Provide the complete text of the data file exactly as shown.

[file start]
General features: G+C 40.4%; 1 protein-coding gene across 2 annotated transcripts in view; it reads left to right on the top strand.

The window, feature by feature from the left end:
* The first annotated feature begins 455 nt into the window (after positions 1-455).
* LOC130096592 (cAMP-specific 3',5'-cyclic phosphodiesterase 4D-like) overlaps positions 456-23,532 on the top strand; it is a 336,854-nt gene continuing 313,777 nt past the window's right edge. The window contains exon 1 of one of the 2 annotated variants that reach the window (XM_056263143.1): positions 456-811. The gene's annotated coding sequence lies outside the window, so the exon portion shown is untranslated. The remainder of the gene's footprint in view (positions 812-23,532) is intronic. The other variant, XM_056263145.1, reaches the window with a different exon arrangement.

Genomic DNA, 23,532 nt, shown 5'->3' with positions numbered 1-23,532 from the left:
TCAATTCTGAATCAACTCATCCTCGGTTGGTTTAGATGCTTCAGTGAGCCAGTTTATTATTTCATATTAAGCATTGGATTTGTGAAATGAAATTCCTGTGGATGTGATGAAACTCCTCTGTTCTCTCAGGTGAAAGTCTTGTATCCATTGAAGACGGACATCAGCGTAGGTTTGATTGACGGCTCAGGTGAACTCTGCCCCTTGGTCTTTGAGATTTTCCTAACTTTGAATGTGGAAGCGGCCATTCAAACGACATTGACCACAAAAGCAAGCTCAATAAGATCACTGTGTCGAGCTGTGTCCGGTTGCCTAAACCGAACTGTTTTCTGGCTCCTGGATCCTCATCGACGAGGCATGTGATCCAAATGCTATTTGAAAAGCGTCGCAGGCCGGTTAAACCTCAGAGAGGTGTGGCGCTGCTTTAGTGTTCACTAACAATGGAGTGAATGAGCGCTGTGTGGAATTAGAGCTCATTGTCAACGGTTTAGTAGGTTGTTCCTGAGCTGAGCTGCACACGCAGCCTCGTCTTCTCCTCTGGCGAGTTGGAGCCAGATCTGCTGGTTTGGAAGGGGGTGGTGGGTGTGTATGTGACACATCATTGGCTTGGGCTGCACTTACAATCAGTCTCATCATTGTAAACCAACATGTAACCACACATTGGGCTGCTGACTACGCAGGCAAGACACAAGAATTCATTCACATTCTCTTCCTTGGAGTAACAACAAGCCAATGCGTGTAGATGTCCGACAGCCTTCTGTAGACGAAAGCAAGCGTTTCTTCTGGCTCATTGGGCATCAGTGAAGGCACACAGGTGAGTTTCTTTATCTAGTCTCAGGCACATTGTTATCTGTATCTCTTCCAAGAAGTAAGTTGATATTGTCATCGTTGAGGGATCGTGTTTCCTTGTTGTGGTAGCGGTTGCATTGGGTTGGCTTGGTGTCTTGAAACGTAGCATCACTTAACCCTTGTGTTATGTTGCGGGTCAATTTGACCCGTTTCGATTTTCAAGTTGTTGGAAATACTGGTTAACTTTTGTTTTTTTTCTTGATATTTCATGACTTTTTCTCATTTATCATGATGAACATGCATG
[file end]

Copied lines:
General features: G+C 40.4%; 1 protein-coding gene across 2 annotated transcripts in view; it reads left to right on the top strand.

The window, feature by feature from the left end:
* The first annotated feature begins 455 nt into the window (after positions 1-455).
* LOC130096592 (cAMP-specific 3',5'-cyclic phosphodiesterase 4D-like) overlaps positions 456-23,532 on the top strand; it is a 336,854-nt gene continuing 313,777 nt past the window's right edge. The window contains exon 1 of one of the 2 annotated variants that reach the window (XM_056263143.1): positions 456-811. The gene's annotated coding sequence lies outside the window, so the exon portion shown is untranslated. The remainder of the gene's footprint in view (positions 812-23,532) is intronic. The other variant, XM_056263145.1, reaches the window with a different exon arrangement.

Genomic DNA, 23,532 nt, shown 5'->3' with positions numbered 1-23,532 from the left:
TCAATTCTGAATCAACTCATCCTCGGTTGGTTTAGATGCTTCAGTGAGCCAGTTTATTATTTCATATTAAGCATTGGATTTGTGAAATGAAATTCCTGTGGATGTGATGAAACTCCTCTGTTCTCTCAGGTGAAAGTCTTGTATCCATTGAAGACGGACATCAGCGTAGGTTTGATTGACGGCTCAGGTGAACTCTGCCCCTTGGTCTTTGAGATTTTCCTAACTTTGAATGTGGAAGCGGCCATTCAAACGACATTGACCACAAAAGCAAGCTCAATAAGATCACTGTGTCGAGCTGTGTCCGGTTGCCTAAACCGAACTGTTTTCTGGCTCCTGGATCCTCATCGACGAGGCATGTGATCCAAATGCTATTTGAAAAGCGTCGCAGGCCGGTTAAACCTCAGAGAGGTGTGGCGCTGCTTTAGTGTTCACTAACAATGGAGTGAATGAGCGCTGTGTGGAATTAGAGCTCATTGTCAACGGTTTAGTAGGTTGTTCCTGAGCTGAGCTGCACACGCAGCCTCGTCTTCTCCTCTGGCGAGTTGGAGCCAGATCTGCTGGTTTGGAAGGGGGTGGTGGGTGTGTATGTGACACATCATTGGCTTGGGCTGCACTTACAATCAGTCTCATCATTGTAAACCAACATGTAACCACACATTGGGCTGCTGACTACGCAGGCAAGACACAAGAATTCATTCACATTCTCTTCCTTGGAGTAACAACAAGCCAATGCGTGTAGATGTCCGACAGCCTTCTGTAGACGAAAGCAAGCGTTTCTTCTGGCTCATTGGGCATCAGTGAAGGCACACAGGTGAGTTTCTTTATCTAGTCTCAGGCACATTGTTATCTGTATCTCTTCCAAGAAGTAAGTTGATATTGTCATCGTTGAGGGATCGTGTTTCCTTGTTGTGGTAGCGGTTGCATTGGGTTGGCTTGGTGTCTTGAAACGTAGCATCACTTAACCCTTGTGTTATGTTGCGGGTCAATTTGACCCGTTTCGATTTTCAAGTTGTTGGAAATACTGGTTAACTTTTGTTTTTTTTCTTGATATTTCATGACTTTTTCTCATTTATCATGATGAACATGCATG